20 SUSSEX SMUGGLERS.
came by: this Richard was the son of old Richard Mills, to whose house they had conveyed Chater for his better security, till they had resolved what to do with him. When they saw young Mills they called him in„ and related to him in what manner they had treated Chater, who was going to make information against their friend Diamond, the shepherd, and that in their way they came by a precipice thirty feet deep. To this Mills made answer, that if lie had been there he would have called a council of war, and thrown him down headlong. So it seems as if crueltv was the ruling principle among the wdiole body of smugglers, and that nothing less than death or destruction of all those they deemed their adversaries—that is,all such as endeavoured to prevent or interrupt them in the pernicious trade of smuggling—would content them.
They continued drinking at Scarderield's all that day, which was Monday, Chater being chained all the while by the leg, with an iron chain about three yards long, in a place belonging to old Mills, called a skilling, which is what they lay turf up in, and looked after by little Harry and old Mills : and in the dead of that night they agreed to go home separately, and to rally up some more of their gang, and to meet at Scardefield's on Wednesday.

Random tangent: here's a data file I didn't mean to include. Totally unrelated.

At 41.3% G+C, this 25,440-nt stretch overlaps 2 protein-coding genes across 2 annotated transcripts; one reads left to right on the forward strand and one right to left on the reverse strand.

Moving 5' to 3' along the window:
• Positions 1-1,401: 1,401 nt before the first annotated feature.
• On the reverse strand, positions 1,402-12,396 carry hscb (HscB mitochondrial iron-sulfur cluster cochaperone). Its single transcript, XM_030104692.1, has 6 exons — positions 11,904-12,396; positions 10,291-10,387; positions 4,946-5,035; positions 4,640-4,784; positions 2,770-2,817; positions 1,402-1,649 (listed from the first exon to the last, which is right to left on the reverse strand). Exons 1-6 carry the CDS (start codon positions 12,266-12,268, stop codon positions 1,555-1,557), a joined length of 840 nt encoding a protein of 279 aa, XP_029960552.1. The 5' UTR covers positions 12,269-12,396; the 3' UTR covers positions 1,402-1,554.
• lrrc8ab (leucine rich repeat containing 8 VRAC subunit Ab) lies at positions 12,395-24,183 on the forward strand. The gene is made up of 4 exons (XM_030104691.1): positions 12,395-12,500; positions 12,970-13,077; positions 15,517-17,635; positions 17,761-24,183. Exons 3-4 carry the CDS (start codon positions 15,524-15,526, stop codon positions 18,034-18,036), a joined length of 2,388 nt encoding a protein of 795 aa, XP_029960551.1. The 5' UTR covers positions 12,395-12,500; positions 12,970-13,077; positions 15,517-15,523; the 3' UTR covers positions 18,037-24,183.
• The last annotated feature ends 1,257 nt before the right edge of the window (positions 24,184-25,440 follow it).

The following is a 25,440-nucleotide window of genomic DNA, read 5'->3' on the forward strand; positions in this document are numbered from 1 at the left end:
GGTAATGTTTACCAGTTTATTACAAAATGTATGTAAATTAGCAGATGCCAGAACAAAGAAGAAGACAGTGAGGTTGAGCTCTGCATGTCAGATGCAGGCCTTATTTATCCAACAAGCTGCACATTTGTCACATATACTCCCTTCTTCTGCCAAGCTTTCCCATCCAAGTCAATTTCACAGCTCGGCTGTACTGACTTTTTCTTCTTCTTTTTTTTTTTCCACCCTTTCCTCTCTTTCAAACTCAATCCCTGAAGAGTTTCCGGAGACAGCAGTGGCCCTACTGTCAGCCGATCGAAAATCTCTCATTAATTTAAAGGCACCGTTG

Their design in this was, that the)' might appear at their own homes on Tuesday morning early, so that their neighbours might have no suspicion of what they had been about, or of what they had in hand still to do,, and likewise to consult with the rest of the gang what was best to be done.
They all met at Scardefield's on Wednesday evening according to appointment; that is, William Jackson, WilliamCarter,William Steel (one of the king's witnesses),